Speaker unveils 'Rolling Kusina' for poor

- Paolo Romero () - June 5, 2012 - 12:00am

MANILA, Philippines - Speaker Feliciano Belmonte Jr. led yesterday the launching of the “Rolling Kusina,” a self-employment program for the poor that can be converted into a vehicle for emergency response or supplemental feeding during disaster relief efforts.

The Rolling Kusina, an initiative of Ang Kasangga party-list Rep. Ted Haresco, is a yellow multicab whose passenger compartment had been converted into a kitchen unit.

Belmonte unveiled several units at the North Wing foyer of the main building of the Batasang Pambansa.

The Rolling Kusina is a fully mobile, self-contained food service unit that is capable of moving to different areas, and there serve food and beverages.

“I feel this is a timely response to helping create employment – and of course entrepreneurship opportunities – for our countrymen,” Haresco said, as he pointed out that a latest Social Weather Stations (SWS) survey that showed unemployment among adults had reached a record high of 34.4 percent as of March 2012.

He said the Rolling Kusina business would suit women entrepreneurs, especially those familiar with the traditional household roles of budgeting, marketing, and cooking.

“This jibes with further findings of the SWS survey which showed that while unemployment rose by 12 percent for men – from 15.2 percent in December 2011 to 27.2 percent in March 2012 – the figures for women were much higher, going from 35.6 percent to 43 percent in the same period.”

The lawmaker said each Rolling Kusina unit can be operated by up to three persons, “but the staff required to run the business will mean employment for at least two more persons.”

“The Rolling Kusina combines food business, and mobility. This allows it to go to where people and demand are, instead of vice-versa. The idea is to extend the reach of a restaurant, increase the capacity utilization of its kitchen unit, and serve more people. In so doing, entrepreneurs can maximize income,” Haresco said.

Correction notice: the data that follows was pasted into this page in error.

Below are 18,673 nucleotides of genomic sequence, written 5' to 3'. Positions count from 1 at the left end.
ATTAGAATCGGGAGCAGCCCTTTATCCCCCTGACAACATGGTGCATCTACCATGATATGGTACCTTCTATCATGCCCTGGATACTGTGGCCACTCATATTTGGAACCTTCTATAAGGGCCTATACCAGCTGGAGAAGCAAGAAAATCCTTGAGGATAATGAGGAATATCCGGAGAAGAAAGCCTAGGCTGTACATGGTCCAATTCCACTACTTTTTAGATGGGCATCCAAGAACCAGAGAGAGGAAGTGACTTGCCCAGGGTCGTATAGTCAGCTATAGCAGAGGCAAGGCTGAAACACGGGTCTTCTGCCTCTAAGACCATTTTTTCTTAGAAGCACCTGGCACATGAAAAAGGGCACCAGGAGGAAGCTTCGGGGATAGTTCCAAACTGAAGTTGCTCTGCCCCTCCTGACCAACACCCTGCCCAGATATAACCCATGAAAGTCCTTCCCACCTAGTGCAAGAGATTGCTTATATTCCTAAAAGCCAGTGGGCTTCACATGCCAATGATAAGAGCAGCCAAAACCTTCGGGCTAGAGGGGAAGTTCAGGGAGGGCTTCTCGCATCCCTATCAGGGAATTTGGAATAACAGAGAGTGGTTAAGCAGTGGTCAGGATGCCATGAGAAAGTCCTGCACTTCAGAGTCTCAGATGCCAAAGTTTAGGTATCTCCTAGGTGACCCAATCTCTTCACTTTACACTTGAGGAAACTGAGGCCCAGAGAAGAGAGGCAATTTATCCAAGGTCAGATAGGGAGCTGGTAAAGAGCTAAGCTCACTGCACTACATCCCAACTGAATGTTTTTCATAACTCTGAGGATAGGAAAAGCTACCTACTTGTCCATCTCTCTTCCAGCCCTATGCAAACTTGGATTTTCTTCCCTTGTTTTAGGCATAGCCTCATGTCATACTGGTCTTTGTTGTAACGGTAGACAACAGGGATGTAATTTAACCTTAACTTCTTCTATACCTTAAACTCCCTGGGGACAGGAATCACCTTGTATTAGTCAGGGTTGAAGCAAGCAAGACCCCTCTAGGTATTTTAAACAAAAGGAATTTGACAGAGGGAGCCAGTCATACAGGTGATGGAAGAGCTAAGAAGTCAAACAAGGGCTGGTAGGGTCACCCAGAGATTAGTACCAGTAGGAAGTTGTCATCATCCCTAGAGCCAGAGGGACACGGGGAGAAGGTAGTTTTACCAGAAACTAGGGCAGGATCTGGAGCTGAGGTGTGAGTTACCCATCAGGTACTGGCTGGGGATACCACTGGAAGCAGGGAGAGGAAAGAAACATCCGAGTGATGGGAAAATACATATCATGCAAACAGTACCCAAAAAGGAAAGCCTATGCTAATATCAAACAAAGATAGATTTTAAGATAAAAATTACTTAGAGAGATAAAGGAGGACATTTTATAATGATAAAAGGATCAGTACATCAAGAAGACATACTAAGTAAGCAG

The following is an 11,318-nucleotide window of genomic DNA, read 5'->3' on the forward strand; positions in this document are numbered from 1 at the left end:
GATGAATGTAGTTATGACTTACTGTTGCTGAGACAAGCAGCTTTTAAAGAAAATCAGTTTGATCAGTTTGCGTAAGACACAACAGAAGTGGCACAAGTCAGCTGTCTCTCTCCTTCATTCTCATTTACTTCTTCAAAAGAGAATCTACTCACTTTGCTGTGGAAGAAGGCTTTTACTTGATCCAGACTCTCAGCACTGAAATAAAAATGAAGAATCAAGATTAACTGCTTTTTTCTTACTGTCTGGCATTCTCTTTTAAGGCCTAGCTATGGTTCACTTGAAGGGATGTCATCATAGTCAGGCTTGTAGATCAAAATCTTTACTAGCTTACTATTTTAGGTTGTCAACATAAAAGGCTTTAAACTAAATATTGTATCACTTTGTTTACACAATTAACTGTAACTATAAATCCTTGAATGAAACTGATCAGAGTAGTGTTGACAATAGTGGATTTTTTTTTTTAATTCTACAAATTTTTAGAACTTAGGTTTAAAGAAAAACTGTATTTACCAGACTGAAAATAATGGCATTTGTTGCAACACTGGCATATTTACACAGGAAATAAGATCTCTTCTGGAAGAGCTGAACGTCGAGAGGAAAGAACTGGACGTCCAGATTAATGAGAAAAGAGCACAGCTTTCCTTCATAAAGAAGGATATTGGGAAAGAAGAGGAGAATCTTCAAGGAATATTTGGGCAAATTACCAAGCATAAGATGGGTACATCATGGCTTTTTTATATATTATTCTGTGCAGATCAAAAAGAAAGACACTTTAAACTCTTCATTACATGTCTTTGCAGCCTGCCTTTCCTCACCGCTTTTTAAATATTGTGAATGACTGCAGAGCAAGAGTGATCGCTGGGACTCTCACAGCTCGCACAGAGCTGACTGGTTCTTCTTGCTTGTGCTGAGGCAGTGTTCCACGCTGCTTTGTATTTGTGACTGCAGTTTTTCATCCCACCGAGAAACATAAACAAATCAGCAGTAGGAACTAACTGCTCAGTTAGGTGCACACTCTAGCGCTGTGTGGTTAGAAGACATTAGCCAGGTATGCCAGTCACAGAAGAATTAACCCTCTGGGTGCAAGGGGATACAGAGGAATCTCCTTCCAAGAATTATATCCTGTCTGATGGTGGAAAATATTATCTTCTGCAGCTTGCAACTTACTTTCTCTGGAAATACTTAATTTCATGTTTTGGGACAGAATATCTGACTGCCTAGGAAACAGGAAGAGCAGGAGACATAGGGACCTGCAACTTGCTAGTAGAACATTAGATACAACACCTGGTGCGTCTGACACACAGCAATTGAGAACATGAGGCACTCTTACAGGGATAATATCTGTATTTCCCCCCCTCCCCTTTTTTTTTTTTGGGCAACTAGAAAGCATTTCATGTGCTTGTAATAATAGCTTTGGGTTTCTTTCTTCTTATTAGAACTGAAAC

“This represents a new business opportunity and livelihood program aimed to benefit the party-list’s constituents, who are composed of entrepreneurs, micro, and small businessmen,” he said.

At any point in time, each side of the van can serve up to seven persons, but the menu selection, snack items such as siomai, lugaw and fried squid balls and fish balls, in addition to soft drinks and bottled water, are served quickly and therefore suited for takeout orders as well, he said.

As such, the earning potential is greater than that of a restaurant, carinderia, or sari-sari store, he said.

“With restaurants, there is the rent to consider. Unlike regular restaurants which normally don’t have customers outside of the breakfast, lunch, and dinner hours, the Rolling Kusina can actually drive to areas where there are people. The selection of items ensures that there will always be someone who will buy them,” he said.

Haresco, a member of the Joint Oversight Committee on National Disaster Risk Relief and Management, said the project can also help during times of calamities or in feeding programs.

He said the configuration of the Rolling Kusina allows it to be mobilized immediately, driven to disaster relief centers, and there serve as distribution points for food, water, and other essential items.

“Being a self-contained unit, the Rolling Kusina can serve up hot and clean meals in these situations,” he said.

“Typical calamity responses from the public and disaster relief agencies consist of massive contributions of bigas (uncooked rice) and instant noodles, which is sometimes a problem because often, there is no access to clean water or a heating source to cook these items in relief centers,” he added.

“It is certainly a faster response to having to call for donated goods, sending them to the calamity area. The Rolling Kusina is ready to go within a short time,” he said.

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